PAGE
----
|Publication number||US6533057 B1|
|Application number||US 09/708,329|
|Publication date||Mar 18, 2003|
|Filing date||Nov 8, 2000|
|Priority date||Nov 8, 2000|
|Also published as||CA2361466A1, CA2361466C, US6860355, US20030111286|
|Publication number||09708329, 708329, US 6533057 B1, US 6533057B1, US-B1-6533057, US6533057 B1, US6533057B1|
|Inventors||Ronald Van Houten, J. E. Louis Malenfant|
|Original Assignee||Ronald Van Houten, J. E. Louis Malenfant|
|Export Citation||BiBTeX, EndNote, RefMan|
|Patent Citations (36), Referenced by (6), Classifications (7), Legal Events (7)|
|External Links: USPTO, USPTO Assignment, Espacenet|
1. Field of the Invention
An assembly and method for controlling the use of an automotive vehicle while encouraging the use of occupant restraints.
2. Description of the Prior Art
Various assemblies are well known in the prior art that prevent the use of an automotive vehicle unless the occupant restraints are engaged. An example of such a device is disclosed in the U.S. Pat. No. 3,859,625 to Eggert, Jr.
The Eggert patent discloses an interlock seatbelt system for a vehicle. The arrangement includes a gear selector, a selector switch, a pin, an ignition switch, and a plurality of seat belt switches. When the operator sits on the seat, the engine can be started without regard to the seat belt switches. However, when the operator shifts from park or neutral, the switches open and close. The opening and closing of the switches energizes a relay that actuates the pin. The pin extends and engages a notch of the gear selector preventing the operator from shifting. Once the operator has fastened his seatbelt, the relay is de-energized and the pin disengages from the gear selector. The vehicle can be operated normally after the operator has fastened his seatbelt. Additional sensors may be positioned in the passenger seats and they operate in the same fashion as described above.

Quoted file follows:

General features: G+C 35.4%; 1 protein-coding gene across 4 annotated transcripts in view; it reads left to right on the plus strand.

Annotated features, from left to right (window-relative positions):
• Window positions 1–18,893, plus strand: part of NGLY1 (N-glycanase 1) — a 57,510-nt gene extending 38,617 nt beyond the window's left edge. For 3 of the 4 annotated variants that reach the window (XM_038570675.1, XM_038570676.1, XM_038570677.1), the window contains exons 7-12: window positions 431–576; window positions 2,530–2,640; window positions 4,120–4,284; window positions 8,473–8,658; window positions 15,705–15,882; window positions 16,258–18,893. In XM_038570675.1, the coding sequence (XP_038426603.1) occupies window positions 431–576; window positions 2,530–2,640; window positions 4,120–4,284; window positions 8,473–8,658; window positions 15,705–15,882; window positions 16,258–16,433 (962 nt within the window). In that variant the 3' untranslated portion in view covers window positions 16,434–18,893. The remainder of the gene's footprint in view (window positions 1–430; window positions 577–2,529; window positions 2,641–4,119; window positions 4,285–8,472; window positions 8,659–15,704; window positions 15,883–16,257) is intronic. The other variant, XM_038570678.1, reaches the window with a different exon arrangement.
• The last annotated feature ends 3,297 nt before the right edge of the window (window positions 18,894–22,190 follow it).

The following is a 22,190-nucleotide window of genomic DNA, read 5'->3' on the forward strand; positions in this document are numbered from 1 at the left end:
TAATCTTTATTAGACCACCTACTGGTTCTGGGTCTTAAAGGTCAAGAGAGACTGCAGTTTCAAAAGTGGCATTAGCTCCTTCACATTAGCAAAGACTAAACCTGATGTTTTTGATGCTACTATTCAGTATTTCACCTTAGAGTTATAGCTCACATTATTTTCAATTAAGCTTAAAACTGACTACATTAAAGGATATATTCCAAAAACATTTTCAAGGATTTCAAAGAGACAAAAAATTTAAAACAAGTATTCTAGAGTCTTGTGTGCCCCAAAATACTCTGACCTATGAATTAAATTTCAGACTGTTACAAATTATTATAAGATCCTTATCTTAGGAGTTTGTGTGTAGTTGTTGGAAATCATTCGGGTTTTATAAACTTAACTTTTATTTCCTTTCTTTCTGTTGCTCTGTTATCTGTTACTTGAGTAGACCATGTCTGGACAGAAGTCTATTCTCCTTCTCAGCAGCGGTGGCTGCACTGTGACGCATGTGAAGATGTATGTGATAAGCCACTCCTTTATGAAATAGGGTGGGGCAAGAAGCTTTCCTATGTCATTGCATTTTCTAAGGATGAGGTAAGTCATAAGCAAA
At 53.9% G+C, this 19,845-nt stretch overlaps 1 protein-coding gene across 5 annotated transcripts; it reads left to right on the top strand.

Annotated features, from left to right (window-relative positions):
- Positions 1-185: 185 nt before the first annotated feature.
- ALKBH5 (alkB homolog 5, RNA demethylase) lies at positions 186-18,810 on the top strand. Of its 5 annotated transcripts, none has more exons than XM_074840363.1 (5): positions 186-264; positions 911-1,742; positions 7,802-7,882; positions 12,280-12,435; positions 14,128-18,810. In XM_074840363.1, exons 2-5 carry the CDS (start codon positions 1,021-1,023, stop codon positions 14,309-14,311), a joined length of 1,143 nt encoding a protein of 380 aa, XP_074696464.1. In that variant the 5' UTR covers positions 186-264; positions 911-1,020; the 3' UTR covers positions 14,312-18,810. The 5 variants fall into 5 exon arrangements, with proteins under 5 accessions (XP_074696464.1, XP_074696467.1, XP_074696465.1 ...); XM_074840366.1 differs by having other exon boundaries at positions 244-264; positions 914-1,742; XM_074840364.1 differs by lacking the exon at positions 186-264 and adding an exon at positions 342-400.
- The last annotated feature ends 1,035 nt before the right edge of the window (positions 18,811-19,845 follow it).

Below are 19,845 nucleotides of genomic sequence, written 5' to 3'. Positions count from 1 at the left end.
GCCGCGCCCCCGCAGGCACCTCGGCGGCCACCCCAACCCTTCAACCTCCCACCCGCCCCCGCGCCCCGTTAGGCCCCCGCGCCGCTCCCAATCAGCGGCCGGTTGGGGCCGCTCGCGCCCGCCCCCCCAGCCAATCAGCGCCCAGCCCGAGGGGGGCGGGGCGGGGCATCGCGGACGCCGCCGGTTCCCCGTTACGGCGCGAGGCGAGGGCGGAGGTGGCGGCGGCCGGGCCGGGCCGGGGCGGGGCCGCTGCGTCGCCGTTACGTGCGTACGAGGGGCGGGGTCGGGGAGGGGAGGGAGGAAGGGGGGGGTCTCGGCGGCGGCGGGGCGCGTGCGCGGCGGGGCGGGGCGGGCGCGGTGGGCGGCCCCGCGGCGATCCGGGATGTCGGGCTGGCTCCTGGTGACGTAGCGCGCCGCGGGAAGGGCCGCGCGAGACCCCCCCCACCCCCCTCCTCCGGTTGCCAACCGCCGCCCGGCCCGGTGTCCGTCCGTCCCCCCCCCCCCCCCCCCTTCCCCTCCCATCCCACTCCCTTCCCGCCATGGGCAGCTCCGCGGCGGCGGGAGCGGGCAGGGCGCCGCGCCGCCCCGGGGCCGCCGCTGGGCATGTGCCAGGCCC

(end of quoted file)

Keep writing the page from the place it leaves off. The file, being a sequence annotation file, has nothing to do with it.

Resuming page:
The prior art safety devices show a seatbelt and gear interlock that prevents the shifting of the vehicle if the seatbelt is not fastened. They require that the seatbelts be fastened in all occupied positions before shifting the vehicle. This method is very limiting and intrusive on the personal choices of the operator and passengers. There remains an opportunity to continue to encourage use of the seatbelts while recognizing the choice of the operator or passengers to operate the vehicle without using his or her seatbelt.
The invention provides a vehicle assembly comprising a transmission having a plurality of shift positions and an occupant restraint. The occupant restraint, having a fastened position and an unfastened position, includes an occupant restraint sensor for detecting the fastened position and the unfastened position. A shift mechanism shifts the transmission between shift positions and an actuator is movable to and from a blocked position for preventing the shifting. The assembly is characterized by a timer, responsive to the restraint being in the unfastened position, for controlling the actuator and retaining the actuator in the blocking position for a predetermined time.
The subject invention also provides a method of controlling the use of an automotive vehicle having a brake pedal, an engine, a transmission with a plurality of shift positions and a restraint for an operator movable between an unfastened and a fastened position. The method comprises the steps of initiating operation of the engine, depressing the brake pedal, shifting the transmission between shift positions, and blocking the shifting until the restraint is in the fastened position. The method is characterized by blocking the shifting for a predetermined time in response to the restraint being in the unfastened position
Accordingly, an assembly and a method are provided that encourage the use of seatbelts while allowing for personal choices of the operator and passengers. The use of a delay often alters the behaviors of busy people. The subject invention frustrates the operator with the delay of operating the vehicle. To avoid the frustration and wait, the operator simply fastens the seatbelt and is then able to operate the vehicle. However, the subject invention does not require that the seatbelt be fastened to ever operate the vehicle. Instead, the delay eventually expires and the operator is then able to operate the vehicle normally. Therefore, the operator can choose to not fasten the seatbelt, but instead has to wait for the expiration of the delay to operate the vehicle.
Other advantages of the present invention will be readily appreciated as the same becomes better understood by reference to the following detailed description when considered in connection with the accompanying drawings wherein:
FIG. 1 is perspective view of an interior of an automotive vehicle showing the components of the subject invention;
FIG. 2 is a schematic diagram of the steps of the method in one embodiment; and
FIG. 3 is a schematic diagram of the steps of the method in a second embodiment.